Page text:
Welcome to the new era of video games. Gone are the pixilated, two-dimensional arcade games played on a chunky Atari console. Technology has given life to realistic characters that inhabit sprawling virtual worlds. Video game companies have flooded the market with new products, from gaming consoles to specialized chairs. DFC Intelligence, a San Diego-based market-research firm, estimates that consumers will spend $57 billion on gaming gear this year.
Second Life, a PC-based game, offers players a virtual world.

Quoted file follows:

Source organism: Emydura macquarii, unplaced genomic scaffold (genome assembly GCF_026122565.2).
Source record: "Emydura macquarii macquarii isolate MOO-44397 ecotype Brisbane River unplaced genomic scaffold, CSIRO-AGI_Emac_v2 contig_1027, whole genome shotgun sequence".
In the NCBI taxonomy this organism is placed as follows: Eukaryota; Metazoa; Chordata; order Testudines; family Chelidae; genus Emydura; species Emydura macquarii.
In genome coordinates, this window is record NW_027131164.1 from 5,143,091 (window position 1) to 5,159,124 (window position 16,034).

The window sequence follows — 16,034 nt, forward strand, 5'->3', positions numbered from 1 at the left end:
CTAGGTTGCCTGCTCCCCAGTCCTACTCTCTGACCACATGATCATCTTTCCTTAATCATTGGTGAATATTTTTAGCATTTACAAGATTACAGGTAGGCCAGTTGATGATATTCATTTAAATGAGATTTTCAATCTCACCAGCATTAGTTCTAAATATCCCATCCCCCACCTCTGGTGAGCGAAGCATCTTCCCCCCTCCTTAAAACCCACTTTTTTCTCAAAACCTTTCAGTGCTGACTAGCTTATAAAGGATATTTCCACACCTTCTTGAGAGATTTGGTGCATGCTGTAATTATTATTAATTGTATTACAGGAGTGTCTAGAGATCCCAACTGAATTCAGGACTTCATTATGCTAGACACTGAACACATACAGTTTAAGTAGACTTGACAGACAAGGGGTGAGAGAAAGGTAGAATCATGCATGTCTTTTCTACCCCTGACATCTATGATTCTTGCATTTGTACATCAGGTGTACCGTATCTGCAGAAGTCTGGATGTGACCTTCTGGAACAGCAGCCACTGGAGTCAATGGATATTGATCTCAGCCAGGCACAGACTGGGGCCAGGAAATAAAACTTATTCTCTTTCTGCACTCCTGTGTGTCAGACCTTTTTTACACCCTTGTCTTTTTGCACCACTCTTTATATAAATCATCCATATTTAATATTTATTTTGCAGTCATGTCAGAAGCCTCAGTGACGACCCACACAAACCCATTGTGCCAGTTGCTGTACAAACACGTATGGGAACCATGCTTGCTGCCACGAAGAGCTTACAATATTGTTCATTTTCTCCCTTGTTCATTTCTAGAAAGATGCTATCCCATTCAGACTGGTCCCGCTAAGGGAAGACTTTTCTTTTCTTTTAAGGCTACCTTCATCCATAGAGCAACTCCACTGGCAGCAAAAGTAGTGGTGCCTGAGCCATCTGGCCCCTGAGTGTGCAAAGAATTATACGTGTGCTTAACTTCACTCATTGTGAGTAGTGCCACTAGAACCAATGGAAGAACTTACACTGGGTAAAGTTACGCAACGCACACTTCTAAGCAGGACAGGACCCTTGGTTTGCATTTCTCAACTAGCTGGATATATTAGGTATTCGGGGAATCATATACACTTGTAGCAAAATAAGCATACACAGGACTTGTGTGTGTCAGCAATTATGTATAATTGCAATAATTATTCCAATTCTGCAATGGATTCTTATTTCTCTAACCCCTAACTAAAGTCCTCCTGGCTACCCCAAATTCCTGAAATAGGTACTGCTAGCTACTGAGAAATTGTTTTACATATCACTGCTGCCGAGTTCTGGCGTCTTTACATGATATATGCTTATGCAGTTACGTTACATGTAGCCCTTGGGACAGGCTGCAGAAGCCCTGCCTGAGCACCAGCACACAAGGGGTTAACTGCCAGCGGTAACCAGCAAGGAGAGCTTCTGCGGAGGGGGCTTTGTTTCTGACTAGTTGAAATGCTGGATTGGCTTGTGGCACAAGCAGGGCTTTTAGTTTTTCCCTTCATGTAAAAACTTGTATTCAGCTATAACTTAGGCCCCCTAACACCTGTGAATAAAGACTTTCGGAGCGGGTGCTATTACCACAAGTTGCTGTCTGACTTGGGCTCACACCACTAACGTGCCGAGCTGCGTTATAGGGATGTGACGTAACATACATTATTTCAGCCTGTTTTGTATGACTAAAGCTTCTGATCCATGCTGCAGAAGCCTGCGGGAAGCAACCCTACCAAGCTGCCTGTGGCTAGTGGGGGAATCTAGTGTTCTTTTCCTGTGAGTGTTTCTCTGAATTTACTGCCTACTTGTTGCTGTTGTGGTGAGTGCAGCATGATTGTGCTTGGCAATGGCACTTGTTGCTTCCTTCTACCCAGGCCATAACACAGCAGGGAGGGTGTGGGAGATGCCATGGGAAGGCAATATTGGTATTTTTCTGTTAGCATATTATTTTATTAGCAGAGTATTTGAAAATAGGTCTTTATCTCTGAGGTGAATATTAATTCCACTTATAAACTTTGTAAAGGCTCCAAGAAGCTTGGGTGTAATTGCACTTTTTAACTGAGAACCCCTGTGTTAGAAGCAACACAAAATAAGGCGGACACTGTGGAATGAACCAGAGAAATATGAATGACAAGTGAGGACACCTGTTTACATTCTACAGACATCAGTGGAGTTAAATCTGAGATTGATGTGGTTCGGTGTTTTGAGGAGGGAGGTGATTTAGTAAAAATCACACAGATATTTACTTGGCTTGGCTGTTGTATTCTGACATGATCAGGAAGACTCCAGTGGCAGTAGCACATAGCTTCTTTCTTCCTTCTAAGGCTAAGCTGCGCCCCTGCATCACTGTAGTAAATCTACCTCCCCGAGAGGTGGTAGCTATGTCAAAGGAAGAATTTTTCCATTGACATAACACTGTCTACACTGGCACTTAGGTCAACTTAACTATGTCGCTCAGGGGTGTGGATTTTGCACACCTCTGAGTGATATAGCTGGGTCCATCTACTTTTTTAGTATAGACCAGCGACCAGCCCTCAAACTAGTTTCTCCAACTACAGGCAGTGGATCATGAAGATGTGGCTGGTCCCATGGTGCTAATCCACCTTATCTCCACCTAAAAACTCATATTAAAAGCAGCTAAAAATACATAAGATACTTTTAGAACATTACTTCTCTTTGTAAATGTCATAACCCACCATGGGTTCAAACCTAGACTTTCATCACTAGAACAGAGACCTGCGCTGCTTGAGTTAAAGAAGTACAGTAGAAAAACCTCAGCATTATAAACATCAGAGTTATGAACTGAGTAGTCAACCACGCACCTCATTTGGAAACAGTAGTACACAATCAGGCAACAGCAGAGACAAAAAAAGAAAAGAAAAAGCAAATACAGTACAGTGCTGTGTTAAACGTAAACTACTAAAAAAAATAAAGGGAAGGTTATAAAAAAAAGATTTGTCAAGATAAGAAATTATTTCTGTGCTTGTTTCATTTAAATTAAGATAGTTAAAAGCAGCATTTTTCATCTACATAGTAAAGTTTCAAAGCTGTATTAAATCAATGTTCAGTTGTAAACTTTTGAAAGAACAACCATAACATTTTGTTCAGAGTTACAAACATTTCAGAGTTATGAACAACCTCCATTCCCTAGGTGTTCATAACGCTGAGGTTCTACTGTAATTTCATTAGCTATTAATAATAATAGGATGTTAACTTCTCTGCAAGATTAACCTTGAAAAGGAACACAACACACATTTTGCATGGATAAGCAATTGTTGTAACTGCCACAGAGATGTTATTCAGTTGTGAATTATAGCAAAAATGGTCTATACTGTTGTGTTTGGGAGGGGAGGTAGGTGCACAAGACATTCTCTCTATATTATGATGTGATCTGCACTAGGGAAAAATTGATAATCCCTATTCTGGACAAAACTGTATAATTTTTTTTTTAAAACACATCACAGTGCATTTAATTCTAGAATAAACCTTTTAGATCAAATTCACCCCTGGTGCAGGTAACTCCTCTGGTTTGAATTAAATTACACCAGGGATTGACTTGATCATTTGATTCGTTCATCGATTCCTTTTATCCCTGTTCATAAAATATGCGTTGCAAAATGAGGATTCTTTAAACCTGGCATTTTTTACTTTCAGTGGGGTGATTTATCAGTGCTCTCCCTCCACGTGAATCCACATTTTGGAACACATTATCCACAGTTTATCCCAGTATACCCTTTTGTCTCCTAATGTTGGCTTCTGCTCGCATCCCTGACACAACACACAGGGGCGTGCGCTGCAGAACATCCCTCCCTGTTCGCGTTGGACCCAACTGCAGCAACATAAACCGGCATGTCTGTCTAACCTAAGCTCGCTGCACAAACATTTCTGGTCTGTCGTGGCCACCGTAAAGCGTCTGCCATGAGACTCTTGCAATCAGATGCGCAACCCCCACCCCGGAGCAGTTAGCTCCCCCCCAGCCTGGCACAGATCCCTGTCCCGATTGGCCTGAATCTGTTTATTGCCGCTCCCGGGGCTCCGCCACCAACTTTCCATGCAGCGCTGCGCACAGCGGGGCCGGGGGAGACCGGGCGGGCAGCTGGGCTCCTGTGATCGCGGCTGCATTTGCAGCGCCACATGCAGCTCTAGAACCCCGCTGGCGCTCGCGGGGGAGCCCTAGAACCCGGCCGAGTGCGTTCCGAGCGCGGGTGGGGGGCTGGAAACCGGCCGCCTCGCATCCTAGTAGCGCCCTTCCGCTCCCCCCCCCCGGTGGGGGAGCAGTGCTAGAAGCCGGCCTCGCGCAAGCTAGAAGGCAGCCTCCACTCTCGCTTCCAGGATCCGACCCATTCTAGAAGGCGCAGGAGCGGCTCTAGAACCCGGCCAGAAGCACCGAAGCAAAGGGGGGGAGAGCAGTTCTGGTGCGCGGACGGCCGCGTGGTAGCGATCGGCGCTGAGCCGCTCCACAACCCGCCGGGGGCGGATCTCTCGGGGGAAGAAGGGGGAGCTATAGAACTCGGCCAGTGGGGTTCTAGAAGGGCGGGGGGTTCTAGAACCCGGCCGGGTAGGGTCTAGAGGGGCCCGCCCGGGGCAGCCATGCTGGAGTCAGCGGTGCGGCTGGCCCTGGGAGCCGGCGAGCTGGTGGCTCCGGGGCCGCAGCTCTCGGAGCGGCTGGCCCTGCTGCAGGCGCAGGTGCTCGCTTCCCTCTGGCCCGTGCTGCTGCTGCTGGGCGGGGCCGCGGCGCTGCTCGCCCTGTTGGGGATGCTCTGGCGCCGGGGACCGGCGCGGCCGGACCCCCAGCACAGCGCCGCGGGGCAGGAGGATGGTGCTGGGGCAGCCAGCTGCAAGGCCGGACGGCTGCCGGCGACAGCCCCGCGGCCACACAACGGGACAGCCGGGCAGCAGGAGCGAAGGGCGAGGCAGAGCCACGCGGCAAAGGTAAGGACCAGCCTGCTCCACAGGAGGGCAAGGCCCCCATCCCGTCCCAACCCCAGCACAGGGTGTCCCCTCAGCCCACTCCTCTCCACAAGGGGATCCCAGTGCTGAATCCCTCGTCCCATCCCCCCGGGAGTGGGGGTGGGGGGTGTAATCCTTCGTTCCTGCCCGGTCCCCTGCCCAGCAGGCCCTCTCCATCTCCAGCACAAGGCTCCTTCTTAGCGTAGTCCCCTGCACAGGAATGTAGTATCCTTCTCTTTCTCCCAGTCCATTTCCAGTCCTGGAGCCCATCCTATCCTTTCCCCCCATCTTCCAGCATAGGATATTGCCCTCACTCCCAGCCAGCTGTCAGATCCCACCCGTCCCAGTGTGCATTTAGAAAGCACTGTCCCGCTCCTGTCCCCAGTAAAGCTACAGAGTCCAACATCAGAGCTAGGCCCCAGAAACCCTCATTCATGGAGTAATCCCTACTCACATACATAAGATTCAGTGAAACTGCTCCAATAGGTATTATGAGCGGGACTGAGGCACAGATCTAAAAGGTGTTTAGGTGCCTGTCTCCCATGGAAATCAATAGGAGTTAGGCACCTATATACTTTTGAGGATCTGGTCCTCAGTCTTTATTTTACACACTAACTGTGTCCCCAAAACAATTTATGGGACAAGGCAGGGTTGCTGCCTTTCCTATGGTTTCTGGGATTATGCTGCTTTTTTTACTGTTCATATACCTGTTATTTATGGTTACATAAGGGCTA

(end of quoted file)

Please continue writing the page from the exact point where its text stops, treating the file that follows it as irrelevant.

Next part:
So how can you get into the action? Here are a few tips to help you pull together a first-class gaming system. Console gaming: There are two ways to play, on a computer or through console systems such as Sony's ( SNE) PlayStation 3, Microsoft's ( MSFT) Xbox 360 or Nintendo's ( NTDOY) Wii. Consoles are standalone boxes that you connect to your TV and home-theater system. That allows you to hear the boom of grenades exploding through your surround-sound speakers as you play the shoot-'em-up game "Call of Duty: World at War." Not all consoles are built alike, and consumers must pick the one that fits their needs. The $399 PlayStation 3 boasts a Blu-ray player and wireless connectivity. The Xbox 360, which costs $199 to $399, offers a subscription-based service that allows users to download video games and challenge other players online. The PlayStation and Xbox use hand-held controllers while the $249 Wii employs wireless stick-like controllers that use motion sensors. In the Wii Sports tennis game, for example, players swing the controllers to control the serves of their avatars' serves, groundstrokes and volleys.